Wauwatosa East and West Student News

The Tosa Compass

Wauwatosa East and West Student News

The Tosa Compass

Wauwatosa East and West Student News

The Tosa Compass

Students Protest Dress Code

Students staged a sit-in in the Learning Center in Wauwatosa West before and during the beginning of first hour Thursday.

Beginning at about 7:45, approximately 25 students gathered at the tables in the Learning Center to protest the school’s dress code. They specifically objected to the administration’s requirement that a student’s shorts come down to the student’s first knuckle. In the past few days, the administration has sent home several students and told others to change their shorts after determining that the students violated district policy with the length of their shorts.

Students organized the sit-in with social media. Junior Julia Kennedy created a Facebook group called GASD – girls against school dress code. Senior Kaitlyn Hembrook organized fellow students to protest using Twitter, labeling tweets about the sit-in with the hashtag #gasd. She also contacted TMJ4 about the protest.

Principal Frank Calarco believed that the sit-in was an inappropriate way to address the issue.

“This was not the way to go about addressing your concerns,” Calarco said to the students involved in the sit-in.

After speaking with the students until about 8:05, Calarco dismissed the students involved in the sit-in to their first hour classes. The students were marked tardy unexcused to their classes, but no further disciplinary action was taken.

Calarco agreed to meet privately with juniors Julia Kennedy and Audrey Waln and senior Kaitlyn Hembrook, three of the students most vocal in their opposition to the dress code.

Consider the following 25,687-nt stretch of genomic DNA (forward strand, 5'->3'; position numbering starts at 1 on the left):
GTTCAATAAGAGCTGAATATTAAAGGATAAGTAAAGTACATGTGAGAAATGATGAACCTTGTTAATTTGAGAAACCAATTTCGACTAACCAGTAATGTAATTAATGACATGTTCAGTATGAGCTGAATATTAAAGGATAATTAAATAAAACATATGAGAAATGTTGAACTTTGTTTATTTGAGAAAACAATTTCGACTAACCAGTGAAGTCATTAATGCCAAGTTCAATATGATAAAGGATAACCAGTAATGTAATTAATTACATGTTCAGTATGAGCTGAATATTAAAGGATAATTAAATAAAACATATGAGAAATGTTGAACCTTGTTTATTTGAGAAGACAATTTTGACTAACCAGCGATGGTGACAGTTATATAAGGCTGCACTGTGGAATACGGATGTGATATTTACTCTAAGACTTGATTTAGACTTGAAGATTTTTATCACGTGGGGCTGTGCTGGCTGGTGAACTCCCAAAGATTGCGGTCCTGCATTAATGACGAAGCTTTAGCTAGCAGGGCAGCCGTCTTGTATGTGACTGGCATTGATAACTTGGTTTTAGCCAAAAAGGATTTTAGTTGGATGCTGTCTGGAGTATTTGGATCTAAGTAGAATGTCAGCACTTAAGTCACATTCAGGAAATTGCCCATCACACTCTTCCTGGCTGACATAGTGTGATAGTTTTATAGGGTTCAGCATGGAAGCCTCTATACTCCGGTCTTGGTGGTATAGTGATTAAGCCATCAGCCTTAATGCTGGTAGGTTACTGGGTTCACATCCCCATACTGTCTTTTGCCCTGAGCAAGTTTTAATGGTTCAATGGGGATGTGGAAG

District Superintendant Dr. Phil Ertl, who was at West for the PTA breakfast in the morning, and Associate Principal Clint Grochowski also witnessed the sit-in.

Speaking after the sit-in, Calarco said that he hadn’t expected to see students organizing a sit-in to protest the dress code.

“One of the things I want the students to understand is how to talk to me,” said Calarco. “All the students had to do was come to me. They didn’t need to do a sit-in.”

With regards to the rule itself, Calarco said his position isn’t set in stone.

“I want the students to question the policies,” said Calarco.

However, he said the district was unlikely to change its policies before the school year ends.

“Things will not change for this year,” said Calarco.

She said she felt the administration hadn’t done enough to consider the opinions of the student body.

“We should be encouraging our students to be heard and listened to,” said Kennedy.

Kennedy said she intended to open a dialogue with the administration about the dress code with the sit-in.

“A lot of times, when students are told that their clothing doesn’t fit the code they don’t respond reasonably,” said Kennedy. “We wanted to make sure that the administration understood that there were people who want a civil conversation about this.”

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